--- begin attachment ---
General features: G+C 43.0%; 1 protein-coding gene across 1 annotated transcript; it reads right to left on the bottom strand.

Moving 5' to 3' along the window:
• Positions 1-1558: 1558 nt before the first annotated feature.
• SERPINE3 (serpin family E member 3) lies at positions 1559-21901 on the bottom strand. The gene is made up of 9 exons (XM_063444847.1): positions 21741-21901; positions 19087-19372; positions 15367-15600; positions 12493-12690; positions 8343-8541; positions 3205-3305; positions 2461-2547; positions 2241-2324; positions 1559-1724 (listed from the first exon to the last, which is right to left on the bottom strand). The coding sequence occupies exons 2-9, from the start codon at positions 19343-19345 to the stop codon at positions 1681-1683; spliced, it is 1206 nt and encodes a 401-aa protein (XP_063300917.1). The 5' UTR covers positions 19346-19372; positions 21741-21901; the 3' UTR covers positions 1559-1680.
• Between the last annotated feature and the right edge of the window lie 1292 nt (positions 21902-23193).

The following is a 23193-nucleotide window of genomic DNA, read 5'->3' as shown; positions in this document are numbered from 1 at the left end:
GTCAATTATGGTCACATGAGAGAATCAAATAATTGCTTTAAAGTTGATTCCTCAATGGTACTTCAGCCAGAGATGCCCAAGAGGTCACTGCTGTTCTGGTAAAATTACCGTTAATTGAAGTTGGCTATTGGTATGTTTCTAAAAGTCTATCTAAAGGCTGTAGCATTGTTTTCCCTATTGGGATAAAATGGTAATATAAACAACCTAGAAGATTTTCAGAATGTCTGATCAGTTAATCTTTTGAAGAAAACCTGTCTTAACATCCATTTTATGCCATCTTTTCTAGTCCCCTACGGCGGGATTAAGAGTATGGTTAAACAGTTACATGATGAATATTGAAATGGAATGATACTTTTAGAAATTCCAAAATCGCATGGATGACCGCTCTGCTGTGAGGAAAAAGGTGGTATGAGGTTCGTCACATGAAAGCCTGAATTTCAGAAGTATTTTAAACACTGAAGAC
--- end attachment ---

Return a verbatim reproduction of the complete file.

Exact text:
General features: G+C 43.0%; 1 protein-coding gene across 1 annotated transcript; it reads right to left on the bottom strand.

Moving 5' to 3' along the window:
• Positions 1-1558: 1558 nt before the first annotated feature.
• SERPINE3 (serpin family E member 3) lies at positions 1559-21901 on the bottom strand. The gene is made up of 9 exons (XM_063444847.1): positions 21741-21901; positions 19087-19372; positions 15367-15600; positions 12493-12690; positions 8343-8541; positions 3205-3305; positions 2461-2547; positions 2241-2324; positions 1559-1724 (listed from the first exon to the last, which is right to left on the bottom strand). The coding sequence occupies exons 2-9, from the start codon at positions 19343-19345 to the stop codon at positions 1681-1683; spliced, it is 1206 nt and encodes a 401-aa protein (XP_063300917.1). The 5' UTR covers positions 19346-19372; positions 21741-21901; the 3' UTR covers positions 1559-1680.
• Between the last annotated feature and the right edge of the window lie 1292 nt (positions 21902-23193).

The following is a 23193-nucleotide window of genomic DNA, read 5'->3' as shown; positions in this document are numbered from 1 at the left end:
GTCAATTATGGTCACATGAGAGAATCAAATAATTGCTTTAAAGTTGATTCCTCAATGGTACTTCAGCCAGAGATGCCCAAGAGGTCACTGCTGTTCTGGTAAAATTACCGTTAATTGAAGTTGGCTATTGGTATGTTTCTAAAAGTCTATCTAAAGGCTGTAGCATTGTTTTCCCTATTGGGATAAAATGGTAATATAAACAACCTAGAAGATTTTCAGAATGTCTGATCAGTTAATCTTTTGAAGAAAACCTGTCTTAACATCCATTTTATGCCATCTTTTCTAGTCCCCTACGGCGGGATTAAGAGTATGGTTAAACAGTTACATGATGAATATTGAAATGGAATGATACTTTTAGAAATTCCAAAATCGCATGGATGACCGCTCTGCTGTGAGGAAAAAGGTGGTATGAGGTTCGTCACATGAAAGCCTGAATTTCAGAAGTATTTTAAACACTGAAGAC